Study: EAP Pays Dividends For Employers

August 1, 2003 ( - Managed behavioral health and employee assistance programs (EAP) are making inroads on a number of workplace issues frequently associated with employee depression and substance abuse.

Marked improvement was noticed among employees who initially reported a problem with productivity, absenteeism, or tardiness only three months after contacting their EAP or behavioral health plan, according to a recent study conducted by Magellan Behavioral Health – a company that provides these programs. Among the improvements noted:

  • Before treatment, 39% that reported a problem with completing their work prior to seeking assistance and 77% reported an improvement after.
  • Of the 26% that reported a problem with days missed from work prior to seeking assistance; 94% reported an improvement after treatment.
  • Almost two out of 10 (18%) reported a problem with late arrivals/early departures prior to seeking assistance, and 76% reported an improvement after.

Additionally, the study examined employees w ho had sought assistance for depression or substance abuse and tracked their progress on the same workplace issues as the other group.

These employees were contacted six months after making contact with their EAP.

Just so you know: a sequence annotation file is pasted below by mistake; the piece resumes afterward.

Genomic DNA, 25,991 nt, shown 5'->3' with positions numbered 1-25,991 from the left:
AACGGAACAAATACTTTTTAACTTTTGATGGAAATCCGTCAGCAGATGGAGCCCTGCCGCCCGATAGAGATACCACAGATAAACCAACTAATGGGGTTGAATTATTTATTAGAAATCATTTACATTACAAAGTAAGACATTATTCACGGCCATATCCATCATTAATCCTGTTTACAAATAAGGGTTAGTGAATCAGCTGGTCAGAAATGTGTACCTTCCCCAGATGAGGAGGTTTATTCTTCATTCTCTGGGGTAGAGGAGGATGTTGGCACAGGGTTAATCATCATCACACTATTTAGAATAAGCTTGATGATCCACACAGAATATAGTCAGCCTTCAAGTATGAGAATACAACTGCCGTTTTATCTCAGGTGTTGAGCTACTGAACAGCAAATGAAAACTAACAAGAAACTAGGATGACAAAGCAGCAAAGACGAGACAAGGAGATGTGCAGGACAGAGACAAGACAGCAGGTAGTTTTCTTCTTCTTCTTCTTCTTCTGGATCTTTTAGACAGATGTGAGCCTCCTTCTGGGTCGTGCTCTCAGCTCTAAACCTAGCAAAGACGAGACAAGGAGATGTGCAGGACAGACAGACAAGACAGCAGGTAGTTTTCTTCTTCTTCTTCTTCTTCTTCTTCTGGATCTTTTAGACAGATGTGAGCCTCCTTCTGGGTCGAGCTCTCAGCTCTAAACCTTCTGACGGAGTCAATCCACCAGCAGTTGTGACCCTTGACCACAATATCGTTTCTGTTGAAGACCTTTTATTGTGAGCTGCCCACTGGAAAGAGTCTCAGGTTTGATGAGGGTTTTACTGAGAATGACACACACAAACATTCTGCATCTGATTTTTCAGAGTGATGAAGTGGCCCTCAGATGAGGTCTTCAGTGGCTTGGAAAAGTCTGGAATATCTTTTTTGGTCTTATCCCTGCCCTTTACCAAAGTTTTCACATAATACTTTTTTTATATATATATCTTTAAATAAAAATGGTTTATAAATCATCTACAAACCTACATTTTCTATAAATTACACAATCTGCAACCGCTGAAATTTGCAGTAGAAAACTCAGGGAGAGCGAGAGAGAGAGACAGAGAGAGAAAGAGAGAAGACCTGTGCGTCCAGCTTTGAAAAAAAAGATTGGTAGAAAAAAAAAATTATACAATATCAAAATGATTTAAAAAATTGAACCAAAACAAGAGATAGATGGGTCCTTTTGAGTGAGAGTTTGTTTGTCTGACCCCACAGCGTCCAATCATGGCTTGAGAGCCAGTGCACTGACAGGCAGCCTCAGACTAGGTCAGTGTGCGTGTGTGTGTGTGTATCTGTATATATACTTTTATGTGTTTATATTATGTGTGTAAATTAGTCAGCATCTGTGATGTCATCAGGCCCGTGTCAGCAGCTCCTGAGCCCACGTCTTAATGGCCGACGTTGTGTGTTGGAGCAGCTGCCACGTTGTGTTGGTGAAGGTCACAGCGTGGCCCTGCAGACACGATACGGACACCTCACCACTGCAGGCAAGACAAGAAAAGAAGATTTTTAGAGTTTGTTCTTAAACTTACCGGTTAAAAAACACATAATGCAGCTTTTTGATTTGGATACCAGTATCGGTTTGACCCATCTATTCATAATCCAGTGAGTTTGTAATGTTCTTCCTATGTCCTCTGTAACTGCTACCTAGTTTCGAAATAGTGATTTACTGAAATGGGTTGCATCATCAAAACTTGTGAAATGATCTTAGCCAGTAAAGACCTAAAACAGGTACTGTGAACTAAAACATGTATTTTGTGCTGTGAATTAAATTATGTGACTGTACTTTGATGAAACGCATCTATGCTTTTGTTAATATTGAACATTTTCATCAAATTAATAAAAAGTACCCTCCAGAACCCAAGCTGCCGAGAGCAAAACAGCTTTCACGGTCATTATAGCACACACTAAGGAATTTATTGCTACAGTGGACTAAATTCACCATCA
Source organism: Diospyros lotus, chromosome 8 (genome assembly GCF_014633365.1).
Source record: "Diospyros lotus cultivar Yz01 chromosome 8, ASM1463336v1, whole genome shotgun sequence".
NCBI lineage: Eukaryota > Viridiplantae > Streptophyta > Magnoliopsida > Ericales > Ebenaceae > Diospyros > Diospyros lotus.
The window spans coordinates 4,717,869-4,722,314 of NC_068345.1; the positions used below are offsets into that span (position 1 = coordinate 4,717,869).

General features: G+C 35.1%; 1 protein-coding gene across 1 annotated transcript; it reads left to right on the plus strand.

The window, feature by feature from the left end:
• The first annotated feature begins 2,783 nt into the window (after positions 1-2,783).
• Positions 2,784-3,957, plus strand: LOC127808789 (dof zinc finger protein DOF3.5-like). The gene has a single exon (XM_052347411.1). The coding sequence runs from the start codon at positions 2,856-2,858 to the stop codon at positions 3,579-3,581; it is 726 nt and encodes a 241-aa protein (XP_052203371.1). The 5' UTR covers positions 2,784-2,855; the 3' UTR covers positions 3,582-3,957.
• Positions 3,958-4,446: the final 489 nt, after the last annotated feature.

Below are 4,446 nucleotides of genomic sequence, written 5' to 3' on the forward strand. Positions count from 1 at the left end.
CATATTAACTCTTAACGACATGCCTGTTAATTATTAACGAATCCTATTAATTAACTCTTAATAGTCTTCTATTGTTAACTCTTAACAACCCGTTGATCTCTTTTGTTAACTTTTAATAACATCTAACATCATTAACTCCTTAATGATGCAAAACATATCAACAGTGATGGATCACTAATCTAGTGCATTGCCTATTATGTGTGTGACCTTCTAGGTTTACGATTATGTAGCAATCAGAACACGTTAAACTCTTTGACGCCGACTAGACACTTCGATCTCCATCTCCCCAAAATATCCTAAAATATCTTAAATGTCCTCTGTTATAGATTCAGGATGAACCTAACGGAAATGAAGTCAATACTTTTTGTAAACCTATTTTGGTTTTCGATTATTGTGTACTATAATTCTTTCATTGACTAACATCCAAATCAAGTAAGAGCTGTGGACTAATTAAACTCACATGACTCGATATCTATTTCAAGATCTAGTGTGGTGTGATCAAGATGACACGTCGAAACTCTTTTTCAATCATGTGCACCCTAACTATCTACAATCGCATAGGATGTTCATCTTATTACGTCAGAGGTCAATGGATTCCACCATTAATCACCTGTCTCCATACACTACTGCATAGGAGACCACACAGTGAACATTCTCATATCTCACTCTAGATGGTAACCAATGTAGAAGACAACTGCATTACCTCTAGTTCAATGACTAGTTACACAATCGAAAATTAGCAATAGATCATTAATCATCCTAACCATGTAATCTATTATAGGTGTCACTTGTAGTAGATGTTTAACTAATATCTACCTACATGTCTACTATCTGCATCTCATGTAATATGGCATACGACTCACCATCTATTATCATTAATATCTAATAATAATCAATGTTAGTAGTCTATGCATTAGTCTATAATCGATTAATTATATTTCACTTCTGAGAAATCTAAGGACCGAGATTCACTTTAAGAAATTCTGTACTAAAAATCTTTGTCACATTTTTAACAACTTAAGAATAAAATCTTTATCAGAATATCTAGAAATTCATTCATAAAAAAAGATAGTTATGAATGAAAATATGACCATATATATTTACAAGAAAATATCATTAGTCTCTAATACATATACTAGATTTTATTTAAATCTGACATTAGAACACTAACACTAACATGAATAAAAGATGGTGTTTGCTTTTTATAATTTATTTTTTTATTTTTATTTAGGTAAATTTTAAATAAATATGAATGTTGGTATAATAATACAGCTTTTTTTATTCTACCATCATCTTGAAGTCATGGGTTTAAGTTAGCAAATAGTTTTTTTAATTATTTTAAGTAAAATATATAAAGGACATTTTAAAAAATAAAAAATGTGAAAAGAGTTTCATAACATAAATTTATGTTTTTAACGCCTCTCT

Overall, 85% of the six-month respondents reported feeling better and 83% reported an improvement in their general emotional health. Also among the improvements were:

  • Previously, 19% reported a problem completing their work; after treatment there was a decrease of 50% for this group.
  • Of the 10% that reported a problem with days missed from work; after treatment there was a decrease of 67% for this group
  • The 8% that reported a problem with late arrivals/early departures saw a decline of 58% in this behavior after treatment.

“Now, more than ever, our customers understand the relationship between behavioral health issues and the productivity of their employees,” said David Wadell, senior vice-president of Magellan’s workplace division, in a statement. “Mental illness can have a significant impact on a company’s bottom line, particularly in today’s service-based economy. In many cases, an employee with access to an EAP or managed behavioral health program can address a problem before it starts to impact their work.”